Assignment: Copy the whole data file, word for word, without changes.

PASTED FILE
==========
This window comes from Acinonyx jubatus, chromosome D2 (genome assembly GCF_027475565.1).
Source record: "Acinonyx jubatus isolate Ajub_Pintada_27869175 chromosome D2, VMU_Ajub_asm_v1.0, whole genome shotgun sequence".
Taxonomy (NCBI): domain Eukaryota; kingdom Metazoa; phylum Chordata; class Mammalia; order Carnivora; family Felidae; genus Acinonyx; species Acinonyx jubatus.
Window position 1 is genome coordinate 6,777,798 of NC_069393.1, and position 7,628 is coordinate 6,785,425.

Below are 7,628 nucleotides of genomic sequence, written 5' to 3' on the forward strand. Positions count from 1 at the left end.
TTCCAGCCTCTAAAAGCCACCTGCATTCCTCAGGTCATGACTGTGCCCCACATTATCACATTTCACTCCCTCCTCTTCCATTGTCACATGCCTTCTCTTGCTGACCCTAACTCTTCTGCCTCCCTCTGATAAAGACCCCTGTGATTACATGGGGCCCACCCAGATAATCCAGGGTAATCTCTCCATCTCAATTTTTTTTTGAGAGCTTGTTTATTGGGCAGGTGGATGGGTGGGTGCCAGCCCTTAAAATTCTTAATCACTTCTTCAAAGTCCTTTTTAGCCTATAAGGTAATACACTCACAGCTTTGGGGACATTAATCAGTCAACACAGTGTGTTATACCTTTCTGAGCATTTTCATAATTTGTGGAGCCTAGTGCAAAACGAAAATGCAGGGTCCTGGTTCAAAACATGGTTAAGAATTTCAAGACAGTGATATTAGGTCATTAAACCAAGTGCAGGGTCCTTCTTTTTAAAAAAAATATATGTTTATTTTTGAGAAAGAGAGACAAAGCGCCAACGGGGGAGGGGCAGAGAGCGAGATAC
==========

This window comes from Acinonyx jubatus, chromosome D2 (genome assembly GCF_027475565.1).
Source record: "Acinonyx jubatus isolate Ajub_Pintada_27869175 chromosome D2, VMU_Ajub_asm_v1.0, whole genome shotgun sequence".
Taxonomy (NCBI): domain Eukaryota; kingdom Metazoa; phylum Chordata; class Mammalia; order Carnivora; family Felidae; genus Acinonyx; species Acinonyx jubatus.
Window position 1 is genome coordinate 6,777,798 of NC_069393.1, and position 7,628 is coordinate 6,785,425.

Below are 7,628 nucleotides of genomic sequence, written 5' to 3' on the forward strand. Positions count from 1 at the left end.
TTCCAGCCTCTAAAAGCCACCTGCATTCCTCAGGTCATGACTGTGCCCCACATTATCACATTTCACTCCCTCCTCTTCCATTGTCACATGCCTTCTCTTGCTGACCCTAACTCTTCTGCCTCCCTCTGATAAAGACCCCTGTGATTACATGGGGCCCACCCAGATAATCCAGGGTAATCTCTCCATCTCAATTTTTTTTTGAGAGCTTGTTTATTGGGCAGGTGGATGGGTGGGTGCCAGCCCTTAAAATTCTTAATCACTTCTTCAAAGTCCTTTTTAGCCTATAAGGTAATACACTCACAGCTTTGGGGACATTAATCAGTCAACACAGTGTGTTATACCTTTCTGAGCATTTTCATAATTTGTGGAGCCTAGTGCAAAACGAAAATGCAGGGTCCTGGTTCAAAACATGGTTAAGAATTTCAAGACAGTGATATTAGGTCATTAAACCAAGTGCAGGGTCCTTCTTTTTAAAAAAAATATATGTTTATTTTTGAGAAAGAGAGACAAAGCGCCAACGGGGGAGGGGCAGAGAGCGAGATAC